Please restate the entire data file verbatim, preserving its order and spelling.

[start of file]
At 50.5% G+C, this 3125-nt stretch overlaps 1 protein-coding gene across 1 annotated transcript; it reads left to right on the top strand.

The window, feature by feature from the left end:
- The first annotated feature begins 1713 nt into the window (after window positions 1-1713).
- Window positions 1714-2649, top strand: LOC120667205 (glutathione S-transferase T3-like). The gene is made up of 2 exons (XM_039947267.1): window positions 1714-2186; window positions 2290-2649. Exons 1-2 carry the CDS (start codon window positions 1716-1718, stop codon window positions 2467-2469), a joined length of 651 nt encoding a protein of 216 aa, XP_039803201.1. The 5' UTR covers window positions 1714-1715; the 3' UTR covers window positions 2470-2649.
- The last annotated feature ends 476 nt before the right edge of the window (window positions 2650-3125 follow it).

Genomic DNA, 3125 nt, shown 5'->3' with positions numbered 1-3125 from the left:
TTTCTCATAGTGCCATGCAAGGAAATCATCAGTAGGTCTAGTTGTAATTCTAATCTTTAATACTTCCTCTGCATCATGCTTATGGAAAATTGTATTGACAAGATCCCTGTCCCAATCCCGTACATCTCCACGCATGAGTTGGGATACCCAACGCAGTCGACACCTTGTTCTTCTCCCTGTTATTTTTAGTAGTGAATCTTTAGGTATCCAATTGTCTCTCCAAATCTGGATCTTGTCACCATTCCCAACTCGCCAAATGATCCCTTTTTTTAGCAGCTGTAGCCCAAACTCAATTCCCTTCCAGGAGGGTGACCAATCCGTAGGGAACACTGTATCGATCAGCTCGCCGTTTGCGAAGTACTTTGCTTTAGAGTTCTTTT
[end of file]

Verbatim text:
At 50.5% G+C, this 3125-nt stretch overlaps 1 protein-coding gene across 1 annotated transcript; it reads left to right on the top strand.

The window, feature by feature from the left end:
- The first annotated feature begins 1713 nt into the window (after window positions 1-1713).
- Window positions 1714-2649, top strand: LOC120667205 (glutathione S-transferase T3-like). The gene is made up of 2 exons (XM_039947267.1): window positions 1714-2186; window positions 2290-2649. Exons 1-2 carry the CDS (start codon window positions 1716-1718, stop codon window positions 2467-2469), a joined length of 651 nt encoding a protein of 216 aa, XP_039803201.1. The 5' UTR covers window positions 1714-1715; the 3' UTR covers window positions 2470-2649.
- The last annotated feature ends 476 nt before the right edge of the window (window positions 2650-3125 follow it).

Genomic DNA, 3125 nt, shown 5'->3' with positions numbered 1-3125 from the left:
TTTCTCATAGTGCCATGCAAGGAAATCATCAGTAGGTCTAGTTGTAATTCTAATCTTTAATACTTCCTCTGCATCATGCTTATGGAAAATTGTATTGACAAGATCCCTGTCCCAATCCCGTACATCTCCACGCATGAGTTGGGATACCCAACGCAGTCGACACCTTGTTCTTCTCCCTGTTATTTTTAGTAGTGAATCTTTAGGTATCCAATTGTCTCTCCAAATCTGGATCTTGTCACCATTCCCAACTCGCCAAATGATCCCTTTTTTTAGCAGCTGTAGCCCAAACTCAATTCCCTTCCAGGAGGGTGACCAATCCGTAGGGAACACTGTATCGATCAGCTCGCCGTTTGCGAAGTACTTTGCTTTAGAGTTCTTTT